In Oven

One day he thought of a plan. He would conceal himself in the large empty heating oven whose wall fronted with the wall of the Alter Rebbe’s room and whose opening was in the adjoining room. By pressing his ear to the thin oven wall, he might be able to hear a few words of his grandfather’s maamar. The next time one was scheduled the Tzemach Tzedek crawled through the aperture of the oven in the adjoining room and, pushing himself far into it, pressed his ear to the wall and listened with bated breath.

Meanwhile, the gentile janitor, whose task it was to heat up the ovens on those days that the weather warranted, came to stack up the oven with pieces of wood. The young boy and future Rebbe was so intent on listening to the maamar in the next room that he was completely unaware of the wood being pushed in the oven. The oven being duly stacked with firewood, the janitor set fire to the wood, however, since the Tzemach Tzedek’s body was blocking the chimney, the proper ventilation was not attained and instead of bursting into flames, the pile of firewood emit­ted a cloud of dense smoke. The janitor tried to push the mass of smoldering firewood deeper into the oven only to find that there was something blocking its path. He withdrew the wood piece by piece and spied the small body of the Tzemach Tze­dek lying in the oven — overcome by the fumes and smoke. He hastily pulled him out of the oven and with some difficulty managed to revive him.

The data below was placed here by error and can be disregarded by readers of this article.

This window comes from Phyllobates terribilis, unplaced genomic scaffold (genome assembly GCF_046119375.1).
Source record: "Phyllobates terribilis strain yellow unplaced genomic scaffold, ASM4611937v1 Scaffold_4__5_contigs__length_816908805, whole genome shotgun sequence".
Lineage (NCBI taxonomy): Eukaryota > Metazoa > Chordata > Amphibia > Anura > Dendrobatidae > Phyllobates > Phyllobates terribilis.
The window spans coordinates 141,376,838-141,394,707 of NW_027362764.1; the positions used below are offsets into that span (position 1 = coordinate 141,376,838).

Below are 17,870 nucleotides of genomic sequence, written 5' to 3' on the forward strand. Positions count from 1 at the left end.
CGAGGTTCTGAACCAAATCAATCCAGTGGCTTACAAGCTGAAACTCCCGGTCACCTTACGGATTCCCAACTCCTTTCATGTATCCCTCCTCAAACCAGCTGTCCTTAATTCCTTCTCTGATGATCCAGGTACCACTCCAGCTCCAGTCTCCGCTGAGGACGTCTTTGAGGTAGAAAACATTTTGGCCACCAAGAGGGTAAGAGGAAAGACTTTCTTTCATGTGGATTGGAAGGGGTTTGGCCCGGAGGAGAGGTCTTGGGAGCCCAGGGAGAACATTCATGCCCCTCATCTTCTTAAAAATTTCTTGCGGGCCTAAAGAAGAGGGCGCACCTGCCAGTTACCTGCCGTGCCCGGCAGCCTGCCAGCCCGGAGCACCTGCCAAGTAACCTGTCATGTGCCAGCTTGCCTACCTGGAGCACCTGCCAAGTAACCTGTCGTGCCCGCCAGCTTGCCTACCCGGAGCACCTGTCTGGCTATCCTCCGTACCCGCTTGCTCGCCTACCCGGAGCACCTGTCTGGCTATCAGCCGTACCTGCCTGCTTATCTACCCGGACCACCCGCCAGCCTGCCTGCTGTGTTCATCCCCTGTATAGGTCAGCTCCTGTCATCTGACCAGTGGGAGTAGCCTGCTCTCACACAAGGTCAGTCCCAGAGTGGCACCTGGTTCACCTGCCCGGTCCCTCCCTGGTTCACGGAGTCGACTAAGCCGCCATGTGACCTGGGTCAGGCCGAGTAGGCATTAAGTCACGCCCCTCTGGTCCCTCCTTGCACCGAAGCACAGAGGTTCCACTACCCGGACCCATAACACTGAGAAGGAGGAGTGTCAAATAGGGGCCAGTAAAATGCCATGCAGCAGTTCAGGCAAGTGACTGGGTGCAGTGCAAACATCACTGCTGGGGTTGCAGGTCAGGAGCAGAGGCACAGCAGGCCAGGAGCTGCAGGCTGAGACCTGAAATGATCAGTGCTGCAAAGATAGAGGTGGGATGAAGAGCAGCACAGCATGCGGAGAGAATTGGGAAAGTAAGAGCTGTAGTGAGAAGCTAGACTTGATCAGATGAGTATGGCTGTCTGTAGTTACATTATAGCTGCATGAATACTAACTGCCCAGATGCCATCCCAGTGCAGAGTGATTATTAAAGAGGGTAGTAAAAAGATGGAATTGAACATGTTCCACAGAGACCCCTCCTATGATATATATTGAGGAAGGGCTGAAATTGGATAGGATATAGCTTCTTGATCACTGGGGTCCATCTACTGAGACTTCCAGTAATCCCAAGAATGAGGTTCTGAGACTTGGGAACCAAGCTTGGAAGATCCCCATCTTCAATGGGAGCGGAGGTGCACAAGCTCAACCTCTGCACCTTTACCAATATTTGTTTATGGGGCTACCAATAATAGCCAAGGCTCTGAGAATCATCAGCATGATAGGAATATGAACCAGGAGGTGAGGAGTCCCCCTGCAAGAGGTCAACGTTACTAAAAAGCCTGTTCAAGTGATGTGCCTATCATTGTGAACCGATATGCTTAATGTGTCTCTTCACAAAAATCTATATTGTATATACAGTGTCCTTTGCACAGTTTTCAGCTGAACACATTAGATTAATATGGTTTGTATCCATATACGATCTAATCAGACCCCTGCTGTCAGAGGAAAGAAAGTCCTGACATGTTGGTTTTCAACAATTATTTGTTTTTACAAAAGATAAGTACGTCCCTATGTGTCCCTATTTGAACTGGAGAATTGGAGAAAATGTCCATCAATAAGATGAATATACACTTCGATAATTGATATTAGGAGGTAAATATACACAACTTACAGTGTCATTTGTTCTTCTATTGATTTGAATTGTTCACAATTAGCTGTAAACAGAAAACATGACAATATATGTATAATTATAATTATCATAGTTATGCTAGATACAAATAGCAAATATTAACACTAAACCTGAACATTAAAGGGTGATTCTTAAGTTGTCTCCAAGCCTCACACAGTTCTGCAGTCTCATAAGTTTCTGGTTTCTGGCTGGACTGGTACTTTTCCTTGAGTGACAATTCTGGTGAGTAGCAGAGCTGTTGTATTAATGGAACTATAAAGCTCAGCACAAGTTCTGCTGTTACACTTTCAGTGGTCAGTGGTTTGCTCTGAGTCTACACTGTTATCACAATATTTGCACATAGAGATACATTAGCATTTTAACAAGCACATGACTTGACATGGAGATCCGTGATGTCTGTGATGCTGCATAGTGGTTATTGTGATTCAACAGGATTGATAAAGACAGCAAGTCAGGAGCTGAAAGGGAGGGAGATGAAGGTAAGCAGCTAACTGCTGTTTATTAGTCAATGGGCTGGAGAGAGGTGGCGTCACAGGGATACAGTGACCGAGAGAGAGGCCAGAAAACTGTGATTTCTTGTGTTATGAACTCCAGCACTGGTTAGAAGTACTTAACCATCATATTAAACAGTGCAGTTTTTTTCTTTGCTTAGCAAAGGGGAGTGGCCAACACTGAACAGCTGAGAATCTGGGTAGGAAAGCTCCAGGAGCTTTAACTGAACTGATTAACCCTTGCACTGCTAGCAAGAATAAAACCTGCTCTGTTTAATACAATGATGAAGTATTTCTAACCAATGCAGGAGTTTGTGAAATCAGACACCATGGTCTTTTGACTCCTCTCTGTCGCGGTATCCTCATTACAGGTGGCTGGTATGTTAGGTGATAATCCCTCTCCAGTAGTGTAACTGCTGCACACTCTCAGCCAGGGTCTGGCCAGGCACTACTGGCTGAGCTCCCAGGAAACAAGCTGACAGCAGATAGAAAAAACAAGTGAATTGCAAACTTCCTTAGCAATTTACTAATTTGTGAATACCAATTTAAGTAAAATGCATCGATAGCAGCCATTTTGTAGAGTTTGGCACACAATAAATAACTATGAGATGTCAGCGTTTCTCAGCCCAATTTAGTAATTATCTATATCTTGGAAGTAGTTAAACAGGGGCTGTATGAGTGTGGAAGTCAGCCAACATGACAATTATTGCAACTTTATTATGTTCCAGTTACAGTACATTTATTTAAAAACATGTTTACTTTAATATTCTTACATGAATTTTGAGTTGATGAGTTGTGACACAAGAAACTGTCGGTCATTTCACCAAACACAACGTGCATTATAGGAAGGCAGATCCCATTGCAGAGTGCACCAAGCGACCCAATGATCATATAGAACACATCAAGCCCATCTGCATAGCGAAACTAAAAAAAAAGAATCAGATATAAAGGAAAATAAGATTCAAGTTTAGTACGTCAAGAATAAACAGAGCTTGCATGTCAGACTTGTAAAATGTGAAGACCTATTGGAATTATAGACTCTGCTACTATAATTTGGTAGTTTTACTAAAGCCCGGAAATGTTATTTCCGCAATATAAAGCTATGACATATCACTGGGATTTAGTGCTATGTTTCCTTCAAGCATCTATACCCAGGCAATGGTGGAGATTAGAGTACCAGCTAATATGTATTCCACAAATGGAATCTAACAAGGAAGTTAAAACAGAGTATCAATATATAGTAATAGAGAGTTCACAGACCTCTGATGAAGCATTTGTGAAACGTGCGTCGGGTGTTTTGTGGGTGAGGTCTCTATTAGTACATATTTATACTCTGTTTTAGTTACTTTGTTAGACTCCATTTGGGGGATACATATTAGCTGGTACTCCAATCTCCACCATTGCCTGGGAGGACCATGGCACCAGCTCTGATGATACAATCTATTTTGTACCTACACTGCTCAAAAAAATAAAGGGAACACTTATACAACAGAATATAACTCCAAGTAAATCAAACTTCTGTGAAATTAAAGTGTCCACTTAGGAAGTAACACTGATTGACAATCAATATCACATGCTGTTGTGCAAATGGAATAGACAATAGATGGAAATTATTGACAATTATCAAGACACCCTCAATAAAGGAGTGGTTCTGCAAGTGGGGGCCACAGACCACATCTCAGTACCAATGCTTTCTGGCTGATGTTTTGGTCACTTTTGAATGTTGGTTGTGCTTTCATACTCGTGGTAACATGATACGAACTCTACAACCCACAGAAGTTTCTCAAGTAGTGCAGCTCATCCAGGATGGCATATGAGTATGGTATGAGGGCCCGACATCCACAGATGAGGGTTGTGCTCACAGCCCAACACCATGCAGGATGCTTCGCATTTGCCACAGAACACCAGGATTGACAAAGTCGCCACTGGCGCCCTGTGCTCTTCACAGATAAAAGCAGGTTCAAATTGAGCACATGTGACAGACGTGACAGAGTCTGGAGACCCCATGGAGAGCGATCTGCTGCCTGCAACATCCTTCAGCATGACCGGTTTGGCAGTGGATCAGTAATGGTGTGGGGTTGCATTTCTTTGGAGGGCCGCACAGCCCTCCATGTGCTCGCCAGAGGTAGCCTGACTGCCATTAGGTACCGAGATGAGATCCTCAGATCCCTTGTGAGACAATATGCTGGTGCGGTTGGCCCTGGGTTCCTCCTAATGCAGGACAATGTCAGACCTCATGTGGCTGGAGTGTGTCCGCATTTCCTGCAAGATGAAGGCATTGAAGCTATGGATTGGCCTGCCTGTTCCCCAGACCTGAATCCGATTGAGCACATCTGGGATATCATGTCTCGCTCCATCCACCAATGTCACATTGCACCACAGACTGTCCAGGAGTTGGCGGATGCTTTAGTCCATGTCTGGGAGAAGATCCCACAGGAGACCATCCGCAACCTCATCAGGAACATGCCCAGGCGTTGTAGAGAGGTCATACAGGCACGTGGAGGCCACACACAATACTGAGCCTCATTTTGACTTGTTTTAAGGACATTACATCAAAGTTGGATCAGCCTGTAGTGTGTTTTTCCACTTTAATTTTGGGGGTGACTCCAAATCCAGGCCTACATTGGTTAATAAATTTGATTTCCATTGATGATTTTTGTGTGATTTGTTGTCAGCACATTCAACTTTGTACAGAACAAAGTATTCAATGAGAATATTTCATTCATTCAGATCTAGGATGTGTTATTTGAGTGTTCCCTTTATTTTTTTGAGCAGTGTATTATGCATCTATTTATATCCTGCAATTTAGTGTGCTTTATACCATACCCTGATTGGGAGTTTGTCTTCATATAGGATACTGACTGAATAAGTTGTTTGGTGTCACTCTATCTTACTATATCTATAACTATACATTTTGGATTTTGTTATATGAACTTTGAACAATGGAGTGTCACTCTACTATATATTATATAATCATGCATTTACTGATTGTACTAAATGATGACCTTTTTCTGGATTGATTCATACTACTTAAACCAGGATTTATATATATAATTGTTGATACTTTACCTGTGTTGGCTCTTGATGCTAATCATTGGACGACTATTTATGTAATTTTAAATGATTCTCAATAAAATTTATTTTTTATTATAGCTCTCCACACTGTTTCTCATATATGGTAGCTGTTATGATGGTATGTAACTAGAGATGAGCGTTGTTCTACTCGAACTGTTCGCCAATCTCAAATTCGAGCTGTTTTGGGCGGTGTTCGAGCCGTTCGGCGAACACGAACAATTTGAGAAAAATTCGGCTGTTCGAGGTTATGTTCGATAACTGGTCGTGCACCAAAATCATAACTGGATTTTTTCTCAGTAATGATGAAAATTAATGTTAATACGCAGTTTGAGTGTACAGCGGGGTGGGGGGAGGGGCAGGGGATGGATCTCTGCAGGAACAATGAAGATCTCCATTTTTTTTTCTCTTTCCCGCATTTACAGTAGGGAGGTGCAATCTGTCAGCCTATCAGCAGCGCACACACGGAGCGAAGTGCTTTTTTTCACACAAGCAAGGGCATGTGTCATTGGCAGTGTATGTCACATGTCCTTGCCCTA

Later, the young lad’s grandmother, the Rebbetzin of the great Alter Rebbe, admonished her husband for not letting his own grandson satisfy his thirst for Torah. The Alter Rebbe replied that such was the true path of Jewish education — one must have mesiras nefesh — self sacrifice — for learning Torah.

Printed from: http://www.jewishpress.com/kidz/tales-of-the-gaonim/the-love-for-the-torah/2012/06/21/

Scan this QR code to visit this page online: